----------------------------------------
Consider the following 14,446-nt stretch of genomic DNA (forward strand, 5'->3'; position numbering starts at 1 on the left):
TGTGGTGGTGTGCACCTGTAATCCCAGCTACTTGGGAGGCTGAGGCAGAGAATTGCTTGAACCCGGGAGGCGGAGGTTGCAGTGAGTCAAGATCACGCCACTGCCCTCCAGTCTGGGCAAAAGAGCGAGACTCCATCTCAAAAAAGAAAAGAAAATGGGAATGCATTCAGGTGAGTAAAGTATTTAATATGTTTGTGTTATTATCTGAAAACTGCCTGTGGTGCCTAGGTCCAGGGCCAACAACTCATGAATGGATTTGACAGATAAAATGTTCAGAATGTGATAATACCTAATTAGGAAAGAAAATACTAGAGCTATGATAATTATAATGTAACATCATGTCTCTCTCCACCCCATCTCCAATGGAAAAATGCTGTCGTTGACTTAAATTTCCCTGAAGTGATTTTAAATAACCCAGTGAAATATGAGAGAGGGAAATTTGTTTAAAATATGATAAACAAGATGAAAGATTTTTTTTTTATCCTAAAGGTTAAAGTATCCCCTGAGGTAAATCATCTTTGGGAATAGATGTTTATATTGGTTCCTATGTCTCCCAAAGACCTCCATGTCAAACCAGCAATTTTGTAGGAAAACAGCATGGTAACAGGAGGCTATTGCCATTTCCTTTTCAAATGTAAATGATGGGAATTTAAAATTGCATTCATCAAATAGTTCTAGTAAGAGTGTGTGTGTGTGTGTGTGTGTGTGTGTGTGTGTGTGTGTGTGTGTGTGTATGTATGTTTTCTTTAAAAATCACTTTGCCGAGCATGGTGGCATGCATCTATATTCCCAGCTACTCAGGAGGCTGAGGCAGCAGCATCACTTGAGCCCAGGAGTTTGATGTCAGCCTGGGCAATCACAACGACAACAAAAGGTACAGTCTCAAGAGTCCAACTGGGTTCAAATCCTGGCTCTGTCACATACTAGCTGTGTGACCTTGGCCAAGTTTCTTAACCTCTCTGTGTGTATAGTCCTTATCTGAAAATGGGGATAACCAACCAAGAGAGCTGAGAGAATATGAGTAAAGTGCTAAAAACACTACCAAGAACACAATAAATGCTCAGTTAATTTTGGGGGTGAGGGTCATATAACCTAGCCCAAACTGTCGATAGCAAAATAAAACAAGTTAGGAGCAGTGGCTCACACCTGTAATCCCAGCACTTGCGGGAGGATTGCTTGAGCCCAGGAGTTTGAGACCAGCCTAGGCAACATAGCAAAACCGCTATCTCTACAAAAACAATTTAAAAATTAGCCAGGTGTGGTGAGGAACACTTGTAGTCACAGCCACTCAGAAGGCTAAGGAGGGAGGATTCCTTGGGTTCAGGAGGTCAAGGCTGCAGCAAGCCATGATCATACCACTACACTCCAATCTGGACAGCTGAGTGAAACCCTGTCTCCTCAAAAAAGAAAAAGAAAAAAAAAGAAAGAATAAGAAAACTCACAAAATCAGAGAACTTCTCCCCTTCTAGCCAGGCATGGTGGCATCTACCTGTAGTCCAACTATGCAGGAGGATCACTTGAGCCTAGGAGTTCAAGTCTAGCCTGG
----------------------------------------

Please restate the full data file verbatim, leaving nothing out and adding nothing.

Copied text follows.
Consider the following 14,446-nt stretch of genomic DNA (forward strand, 5'->3'; position numbering starts at 1 on the left):
TGTGGTGGTGTGCACCTGTAATCCCAGCTACTTGGGAGGCTGAGGCAGAGAATTGCTTGAACCCGGGAGGCGGAGGTTGCAGTGAGTCAAGATCACGCCACTGCCCTCCAGTCTGGGCAAAAGAGCGAGACTCCATCTCAAAAAAGAAAAGAAAATGGGAATGCATTCAGGTGAGTAAAGTATTTAATATGTTTGTGTTATTATCTGAAAACTGCCTGTGGTGCCTAGGTCCAGGGCCAACAACTCATGAATGGATTTGACAGATAAAATGTTCAGAATGTGATAATACCTAATTAGGAAAGAAAATACTAGAGCTATGATAATTATAATGTAACATCATGTCTCTCTCCACCCCATCTCCAATGGAAAAATGCTGTCGTTGACTTAAATTTCCCTGAAGTGATTTTAAATAACCCAGTGAAATATGAGAGAGGGAAATTTGTTTAAAATATGATAAACAAGATGAAAGATTTTTTTTTTATCCTAAAGGTTAAAGTATCCCCTGAGGTAAATCATCTTTGGGAATAGATGTTTATATTGGTTCCTATGTCTCCCAAAGACCTCCATGTCAAACCAGCAATTTTGTAGGAAAACAGCATGGTAACAGGAGGCTATTGCCATTTCCTTTTCAAATGTAAATGATGGGAATTTAAAATTGCATTCATCAAATAGTTCTAGTAAGAGTGTGTGTGTGTGTGTGTGTGTGTGTGTGTGTGTGTGTGTGTGTGTGTGTATGTATGTTTTCTTTAAAAATCACTTTGCCGAGCATGGTGGCATGCATCTATATTCCCAGCTACTCAGGAGGCTGAGGCAGCAGCATCACTTGAGCCCAGGAGTTTGATGTCAGCCTGGGCAATCACAACGACAACAAAAGGTACAGTCTCAAGAGTCCAACTGGGTTCAAATCCTGGCTCTGTCACATACTAGCTGTGTGACCTTGGCCAAGTTTCTTAACCTCTCTGTGTGTATAGTCCTTATCTGAAAATGGGGATAACCAACCAAGAGAGCTGAGAGAATATGAGTAAAGTGCTAAAAACACTACCAAGAACACAATAAATGCTCAGTTAATTTTGGGGGTGAGGGTCATATAACCTAGCCCAAACTGTCGATAGCAAAATAAAACAAGTTAGGAGCAGTGGCTCACACCTGTAATCCCAGCACTTGCGGGAGGATTGCTTGAGCCCAGGAGTTTGAGACCAGCCTAGGCAACATAGCAAAACCGCTATCTCTACAAAAACAATTTAAAAATTAGCCAGGTGTGGTGAGGAACACTTGTAGTCACAGCCACTCAGAAGGCTAAGGAGGGAGGATTCCTTGGGTTCAGGAGGTCAAGGCTGCAGCAAGCCATGATCATACCACTACACTCCAATCTGGACAGCTGAGTGAAACCCTGTCTCCTCAAAAAAGAAAAAGAAAAAAAAAGAAAGAATAAGAAAACTCACAAAATCAGAGAACTTCTCCCCTTCTAGCCAGGCATGGTGGCATCTACCTGTAGTCCAACTATGCAGGAGGATCACTTGAGCCTAGGAGTTCAAGTCTAGCCTGG